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Research Day Reflections

minute read

Written by Sarah Levine on April 8, 2020

A wave of emotions swept over me as I read the University’s notice that we would no longer be able to hold in-person events larger than 75 people due to COVID-19. This news would inevitably threaten the long-anticipated 12th annual Research Day Symposium, an event that the Center for Health, Work & Environment had been planning for an entire year. Although disappointment swept the office, Center Director Lee Newman remained positive. Knowing the importance of this event to students, instructors, and environmental and occupational health professionals, Lee encouraged us to hold the event in an online format. Our team huddled together every day for two weeks to figure out how to make the event happen, using it as an opportunity to hold the first virtual Research Day which turned out to be a great success!   

Dr. John Howard, the director of the National Institute for Occupational Safety and Health (NIOSH) began the day with a keynote presentation on the future of work and technology, an apt subject for a virtual conference. Students from each of the five Mountain and Plains Education & Research Center (MAP ERC) programs presented platform presentations, posters, and 5-minute ignite sessions. The 100 virtual attendees were highly engaged, listening and participating in interactive Q&A discussions.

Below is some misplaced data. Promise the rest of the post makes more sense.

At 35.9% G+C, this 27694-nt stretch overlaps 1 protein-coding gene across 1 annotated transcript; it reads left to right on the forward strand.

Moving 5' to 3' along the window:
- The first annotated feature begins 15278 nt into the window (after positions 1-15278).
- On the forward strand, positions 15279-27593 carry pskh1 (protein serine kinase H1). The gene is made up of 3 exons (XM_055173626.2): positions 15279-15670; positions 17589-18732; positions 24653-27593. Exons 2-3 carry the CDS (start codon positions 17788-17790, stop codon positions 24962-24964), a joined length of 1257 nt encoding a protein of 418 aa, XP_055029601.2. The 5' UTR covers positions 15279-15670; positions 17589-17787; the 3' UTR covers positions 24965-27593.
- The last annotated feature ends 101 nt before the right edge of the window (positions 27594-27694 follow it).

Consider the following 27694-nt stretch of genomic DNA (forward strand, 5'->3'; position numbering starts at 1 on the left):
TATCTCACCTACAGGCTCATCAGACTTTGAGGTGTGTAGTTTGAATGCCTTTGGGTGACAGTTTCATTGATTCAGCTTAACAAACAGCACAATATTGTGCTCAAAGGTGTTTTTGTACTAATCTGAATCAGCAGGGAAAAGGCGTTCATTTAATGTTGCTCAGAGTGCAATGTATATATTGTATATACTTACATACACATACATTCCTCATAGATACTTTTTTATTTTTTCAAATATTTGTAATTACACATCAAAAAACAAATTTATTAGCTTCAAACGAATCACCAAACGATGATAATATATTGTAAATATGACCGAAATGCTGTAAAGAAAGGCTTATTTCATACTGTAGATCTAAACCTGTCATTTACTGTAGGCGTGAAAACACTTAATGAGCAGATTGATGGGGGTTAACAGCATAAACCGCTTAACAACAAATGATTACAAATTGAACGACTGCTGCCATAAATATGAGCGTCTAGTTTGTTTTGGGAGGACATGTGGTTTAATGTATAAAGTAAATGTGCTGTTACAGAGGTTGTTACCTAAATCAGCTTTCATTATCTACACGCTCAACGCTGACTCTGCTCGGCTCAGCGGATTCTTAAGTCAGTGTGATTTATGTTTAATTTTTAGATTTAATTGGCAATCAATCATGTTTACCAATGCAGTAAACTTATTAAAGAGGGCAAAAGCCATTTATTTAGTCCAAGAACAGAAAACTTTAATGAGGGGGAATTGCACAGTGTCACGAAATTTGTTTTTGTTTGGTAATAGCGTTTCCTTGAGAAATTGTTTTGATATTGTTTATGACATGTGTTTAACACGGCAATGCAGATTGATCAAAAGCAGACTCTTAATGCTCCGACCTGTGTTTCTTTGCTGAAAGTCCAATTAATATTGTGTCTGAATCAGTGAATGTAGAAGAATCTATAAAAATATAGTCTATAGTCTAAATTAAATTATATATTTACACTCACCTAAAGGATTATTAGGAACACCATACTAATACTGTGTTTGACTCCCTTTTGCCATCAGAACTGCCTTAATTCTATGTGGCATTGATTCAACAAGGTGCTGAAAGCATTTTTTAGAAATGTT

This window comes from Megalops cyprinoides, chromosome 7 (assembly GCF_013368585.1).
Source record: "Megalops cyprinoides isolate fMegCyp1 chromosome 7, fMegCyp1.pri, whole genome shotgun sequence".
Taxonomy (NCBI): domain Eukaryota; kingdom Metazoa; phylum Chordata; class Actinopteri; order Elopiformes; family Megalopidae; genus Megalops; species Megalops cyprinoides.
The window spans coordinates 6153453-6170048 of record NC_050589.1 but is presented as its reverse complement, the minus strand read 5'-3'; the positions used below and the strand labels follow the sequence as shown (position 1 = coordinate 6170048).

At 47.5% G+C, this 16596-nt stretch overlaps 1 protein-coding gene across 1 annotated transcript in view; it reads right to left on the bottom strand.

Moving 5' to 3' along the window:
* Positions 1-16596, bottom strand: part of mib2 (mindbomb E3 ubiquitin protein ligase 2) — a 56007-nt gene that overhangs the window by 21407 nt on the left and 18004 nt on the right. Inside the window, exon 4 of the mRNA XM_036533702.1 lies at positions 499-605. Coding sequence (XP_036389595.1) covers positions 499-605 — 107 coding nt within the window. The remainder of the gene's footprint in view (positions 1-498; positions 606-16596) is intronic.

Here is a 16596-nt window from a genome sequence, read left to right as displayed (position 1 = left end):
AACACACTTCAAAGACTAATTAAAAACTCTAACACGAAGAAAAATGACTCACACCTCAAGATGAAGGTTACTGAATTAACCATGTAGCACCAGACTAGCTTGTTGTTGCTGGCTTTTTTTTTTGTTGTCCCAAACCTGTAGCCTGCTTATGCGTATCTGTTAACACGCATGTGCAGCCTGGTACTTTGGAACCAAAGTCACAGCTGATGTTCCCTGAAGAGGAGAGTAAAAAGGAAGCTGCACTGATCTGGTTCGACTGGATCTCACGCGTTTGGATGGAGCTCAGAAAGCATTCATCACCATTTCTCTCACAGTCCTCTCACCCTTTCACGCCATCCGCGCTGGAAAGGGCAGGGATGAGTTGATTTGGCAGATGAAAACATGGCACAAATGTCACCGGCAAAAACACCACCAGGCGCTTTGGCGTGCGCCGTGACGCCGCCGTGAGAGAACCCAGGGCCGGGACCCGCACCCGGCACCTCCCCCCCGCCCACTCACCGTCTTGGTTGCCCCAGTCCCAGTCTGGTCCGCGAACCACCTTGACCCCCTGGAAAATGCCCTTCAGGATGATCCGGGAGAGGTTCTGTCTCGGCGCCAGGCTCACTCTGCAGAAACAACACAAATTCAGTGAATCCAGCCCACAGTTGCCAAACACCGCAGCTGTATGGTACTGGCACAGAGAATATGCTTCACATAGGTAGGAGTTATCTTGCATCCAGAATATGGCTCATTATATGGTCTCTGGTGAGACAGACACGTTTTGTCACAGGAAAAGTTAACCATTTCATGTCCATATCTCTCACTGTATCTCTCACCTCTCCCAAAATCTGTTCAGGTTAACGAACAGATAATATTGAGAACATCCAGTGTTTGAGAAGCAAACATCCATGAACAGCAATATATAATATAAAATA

The following students were awarded by a panel of judges made up of academics and professionals for the best poster presentation in each of the five MAP ERC program categories and environmental and occupational health, as well as an award for the best platform presentation:   

  • Environmental and Occupational Health: Lauren Zell-Baran, Engineered stone silicosis: An emerging global outbreak with impacts in Colorado
  • Ergonomics and Safety: Molly Hischke, Quantifying trunk postures in vegetable and fruit pickers in Colorado and Sardinia
  • Health Physics: Anna Deak, Radiocesium size categorization of suspended particles in Fukushima contaminated water
  • Industrial Hygiene: Grant Erlandson, Hypertonic saline rinse and its effect on nasal inflammation and microbiome in dairy workers
  • Occupational Health Psychology: Kelly Cave, A work-life balance training intervention: Motivating training transfer
  • Occupational Medicine: Stephanie Stewart, Association of Marijuana, mental health, and tobacco in Colorado
  • Platform: Colleen Brents, Occupational Injuries in the Colorado Brewing Industry: An assessment of accident narratives & Joshua Hayes, Establishing pseudo Pelger-Huet anomalies as biodosimeters in mammalian apecies  

The theme of the event, “Assessing the changing nature of work, climate change and emerging diseases in the 21st century,” was reflected on given the current pandemic. I was able to tie the new conference format into my presentation that day, which analyzed the carbon impact of academic travel and provided recommendations for ways organizations can reduce their carbon footprint. Based on polls taken by participants, holding the conference virtually instead of in-person resulted in eliminating 6,000 miles of car and air travel, which would have created 4,000 pounds of CO2. Holding a virtual conference was one of my recommendations to organizations and Research Day 2020 was a prime example of how doable and successful a virtual conference can be.